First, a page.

“To offer all children and adolescents, including the hard-to-reach, a safe and supportive global cyberspace within which they can explore, discuss and partner on issues related to human rights and social change, as well as develop their awareness, leadership, community building, and critical thinking skills through active and substantive participation with their peers and with decision makers globally.”
-Mission Statement www.voiceofyouth.org
There was a time when the use of technology and sophisticated gadgets was a forlorn luxury for a person of humble means. However, from the time internet was commercialized in 1995 followed by its subsequent growth in areas other than the west; a new era of technology was born. Today technology has become a driving force in the lives of many individuals in various part of the world. It has deeply transcended, diluting boundaries, social economic status and economic bearings. Taking an overview from varied sources on the web it can be estimated that there are at least 2 billion internet users in the world followed by 5 million active cell phone users. In times to come this figure is only likely to rise, bringing us to analyze the pertinent question of how can technology empower the education sector in some of the developing nations in the world?
It is an unrelenting fact that cyber space has facilitated interactive learning and greater student-teacher participation with effective results. This trend can be noticed at all levels of education including schools, colleges and even instructional educational establishments. Children are predisposed to Smartphone culture, social media and online communities from early on in life. The incorporation of these medium for better learning is both logical and natural.
In addition to high quality learning environment, cyberspace is being used for exchange of ideas and value structure which is equally relevant for the cause of education. Despite an overwhelming penetration of technology in education, the original scope of educational technology was an ambiguous one. The realization that technological medium such as the internet, personal computers and now Smartphone’s, tablet computers, social media can be a potent educational tool is still jostling with a certain degree of biasness. However, it is one of the greatest hopes for education in developing countries which is often faced with problems such as lack of infrastructure, training and management.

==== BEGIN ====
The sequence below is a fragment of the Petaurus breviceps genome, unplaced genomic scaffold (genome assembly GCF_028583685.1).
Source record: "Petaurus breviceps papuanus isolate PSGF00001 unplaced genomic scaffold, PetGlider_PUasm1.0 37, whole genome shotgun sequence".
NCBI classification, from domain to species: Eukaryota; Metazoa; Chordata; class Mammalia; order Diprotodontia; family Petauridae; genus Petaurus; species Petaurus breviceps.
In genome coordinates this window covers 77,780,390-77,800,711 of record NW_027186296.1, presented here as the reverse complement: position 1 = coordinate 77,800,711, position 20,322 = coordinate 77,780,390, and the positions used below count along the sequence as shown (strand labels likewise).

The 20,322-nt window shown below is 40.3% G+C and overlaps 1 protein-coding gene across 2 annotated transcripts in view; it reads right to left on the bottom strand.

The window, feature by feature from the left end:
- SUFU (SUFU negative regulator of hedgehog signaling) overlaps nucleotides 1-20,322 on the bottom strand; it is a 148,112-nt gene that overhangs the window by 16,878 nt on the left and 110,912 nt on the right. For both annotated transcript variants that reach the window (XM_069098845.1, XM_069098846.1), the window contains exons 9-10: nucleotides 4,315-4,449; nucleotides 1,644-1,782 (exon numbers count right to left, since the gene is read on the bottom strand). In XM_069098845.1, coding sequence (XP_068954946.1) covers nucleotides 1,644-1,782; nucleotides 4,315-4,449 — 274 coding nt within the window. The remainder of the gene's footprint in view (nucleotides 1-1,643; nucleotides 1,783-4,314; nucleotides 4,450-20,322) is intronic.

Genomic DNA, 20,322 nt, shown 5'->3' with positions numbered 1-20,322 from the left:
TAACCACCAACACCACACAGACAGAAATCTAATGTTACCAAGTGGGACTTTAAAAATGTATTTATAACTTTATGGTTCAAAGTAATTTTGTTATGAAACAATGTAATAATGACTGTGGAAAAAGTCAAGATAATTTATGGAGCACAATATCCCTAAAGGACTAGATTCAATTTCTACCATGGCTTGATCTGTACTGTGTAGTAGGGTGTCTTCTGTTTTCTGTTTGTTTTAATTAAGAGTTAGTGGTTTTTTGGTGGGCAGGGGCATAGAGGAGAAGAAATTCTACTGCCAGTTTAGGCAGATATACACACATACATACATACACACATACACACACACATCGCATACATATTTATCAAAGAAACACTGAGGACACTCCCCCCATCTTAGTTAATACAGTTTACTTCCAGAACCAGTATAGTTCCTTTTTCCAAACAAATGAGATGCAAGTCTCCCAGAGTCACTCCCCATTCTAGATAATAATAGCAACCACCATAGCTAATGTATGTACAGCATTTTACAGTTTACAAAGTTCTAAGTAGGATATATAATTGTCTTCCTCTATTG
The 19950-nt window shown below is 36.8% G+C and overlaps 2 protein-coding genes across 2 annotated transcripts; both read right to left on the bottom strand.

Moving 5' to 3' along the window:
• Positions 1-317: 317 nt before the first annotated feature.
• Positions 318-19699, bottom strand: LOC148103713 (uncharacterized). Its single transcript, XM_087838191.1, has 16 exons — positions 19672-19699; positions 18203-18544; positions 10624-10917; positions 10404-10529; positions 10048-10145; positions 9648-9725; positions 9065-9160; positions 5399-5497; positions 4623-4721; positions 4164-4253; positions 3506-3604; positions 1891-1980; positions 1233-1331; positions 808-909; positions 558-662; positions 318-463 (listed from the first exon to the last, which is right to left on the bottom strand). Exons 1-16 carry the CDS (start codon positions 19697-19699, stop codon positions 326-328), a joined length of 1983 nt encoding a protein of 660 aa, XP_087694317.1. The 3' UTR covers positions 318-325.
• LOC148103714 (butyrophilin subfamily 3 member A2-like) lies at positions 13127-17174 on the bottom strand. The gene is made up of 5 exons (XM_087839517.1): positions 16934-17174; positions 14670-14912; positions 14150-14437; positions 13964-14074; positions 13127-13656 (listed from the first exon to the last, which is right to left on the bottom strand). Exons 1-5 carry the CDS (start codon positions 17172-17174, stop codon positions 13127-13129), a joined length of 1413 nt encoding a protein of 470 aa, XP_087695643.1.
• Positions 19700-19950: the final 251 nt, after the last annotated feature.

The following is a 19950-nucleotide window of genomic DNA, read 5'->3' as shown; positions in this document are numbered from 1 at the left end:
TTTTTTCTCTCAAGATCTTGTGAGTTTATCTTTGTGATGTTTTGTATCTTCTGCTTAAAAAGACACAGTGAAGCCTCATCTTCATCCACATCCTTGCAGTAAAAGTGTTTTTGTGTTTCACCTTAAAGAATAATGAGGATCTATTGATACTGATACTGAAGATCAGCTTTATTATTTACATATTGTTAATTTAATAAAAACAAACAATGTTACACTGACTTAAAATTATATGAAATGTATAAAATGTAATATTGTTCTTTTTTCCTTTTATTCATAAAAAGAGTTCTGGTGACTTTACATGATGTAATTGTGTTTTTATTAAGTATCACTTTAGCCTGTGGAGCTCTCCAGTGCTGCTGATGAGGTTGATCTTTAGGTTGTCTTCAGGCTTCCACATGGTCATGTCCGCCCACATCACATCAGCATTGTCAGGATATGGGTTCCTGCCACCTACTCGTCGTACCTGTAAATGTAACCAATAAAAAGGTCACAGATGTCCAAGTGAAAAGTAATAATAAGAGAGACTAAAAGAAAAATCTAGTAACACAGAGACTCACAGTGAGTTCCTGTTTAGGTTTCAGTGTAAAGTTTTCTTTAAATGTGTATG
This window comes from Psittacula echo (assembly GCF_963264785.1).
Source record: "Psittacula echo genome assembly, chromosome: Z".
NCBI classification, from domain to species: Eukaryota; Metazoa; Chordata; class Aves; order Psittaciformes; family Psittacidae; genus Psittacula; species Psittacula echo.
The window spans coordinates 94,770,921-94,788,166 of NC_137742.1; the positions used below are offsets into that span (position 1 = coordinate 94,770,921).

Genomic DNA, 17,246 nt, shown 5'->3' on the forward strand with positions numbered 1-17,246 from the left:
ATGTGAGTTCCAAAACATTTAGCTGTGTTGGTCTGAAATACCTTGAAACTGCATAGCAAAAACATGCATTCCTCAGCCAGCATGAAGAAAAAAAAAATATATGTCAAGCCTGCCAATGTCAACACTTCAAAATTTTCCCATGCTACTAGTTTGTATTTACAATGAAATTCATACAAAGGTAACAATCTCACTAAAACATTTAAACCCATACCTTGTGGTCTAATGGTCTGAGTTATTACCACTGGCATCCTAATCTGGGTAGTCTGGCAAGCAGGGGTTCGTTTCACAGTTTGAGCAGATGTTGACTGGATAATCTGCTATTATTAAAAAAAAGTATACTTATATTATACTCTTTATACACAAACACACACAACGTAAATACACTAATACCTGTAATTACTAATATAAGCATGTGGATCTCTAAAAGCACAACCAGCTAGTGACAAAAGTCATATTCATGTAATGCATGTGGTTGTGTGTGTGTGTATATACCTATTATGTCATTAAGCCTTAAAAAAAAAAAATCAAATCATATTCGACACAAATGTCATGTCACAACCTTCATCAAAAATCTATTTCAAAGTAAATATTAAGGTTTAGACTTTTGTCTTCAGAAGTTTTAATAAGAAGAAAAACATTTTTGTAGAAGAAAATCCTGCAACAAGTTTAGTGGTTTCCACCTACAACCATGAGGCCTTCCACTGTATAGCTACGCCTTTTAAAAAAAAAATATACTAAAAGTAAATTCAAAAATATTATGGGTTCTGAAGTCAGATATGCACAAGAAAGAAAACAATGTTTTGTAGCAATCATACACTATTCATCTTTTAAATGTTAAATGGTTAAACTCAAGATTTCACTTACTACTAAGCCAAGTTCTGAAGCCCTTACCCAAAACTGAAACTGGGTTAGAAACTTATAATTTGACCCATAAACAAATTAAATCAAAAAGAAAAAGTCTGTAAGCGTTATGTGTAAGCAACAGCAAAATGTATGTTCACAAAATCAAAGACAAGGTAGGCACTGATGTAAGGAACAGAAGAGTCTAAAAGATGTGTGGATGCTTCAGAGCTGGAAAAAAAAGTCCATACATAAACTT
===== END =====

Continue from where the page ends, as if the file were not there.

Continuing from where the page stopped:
For the longest time, underdeveloped countries especially the sub-saharan African nations have been suffering from wide range of problems despite concrete developmental efforts. But in good time the development of robust institutional forces and the internet revolution has allowed the floating of ideas and vision in a direction that is focused on education. Since last year a growth of 40% in realm of information and communication technology (ICT) has been recorded for varied countries like Zambia, Nigeria, South Africa and Vietnam.
This growth has prompted several global tech companies to invest in the educational sector, thus promising high quality and technologically sustainable education facility to children and young people of the world’s poorest nations.
Even the mobile industry has shown a tremendous growth in the past few years in several parts of Africa. In a span of just five years the mobile market has increased by manifolds, making an impounding impact in the life of people in Africa as well as future of education. With more than half of children in India, Ghana and Uganda accessing internet view their phones, it is a good news for companies who wish to promote educational content via medium of tablet computers, Smartphone’s and any other form of portable devices. Greater access of learning through mobile will allow young people and children to contact with a wider world space that will open up avenues for education and vocational training at an affordable price point.
Despite the promise some of the developing nations in the world hold a merely hardware and content delivery is not enough. A robust plan incorporating training of local teachers and instructors coupled with maintenance of technology keeping in mind the local resource will clearly measure the success of technology in education. For instance, mElimu is an excellent example to explain how technology can empower the educational sector in developing countries including Africa. It is a highly viable educational product that aims to deliver quality education to young students by adding real value to the educational systems followed in each African country. The device does not require constant supply of power and internet to use. It has a robust exterior built to survive under compelling conditions. mElimu is a fine example of sustainable educational technology.
Image : courtesy, thegurdian.com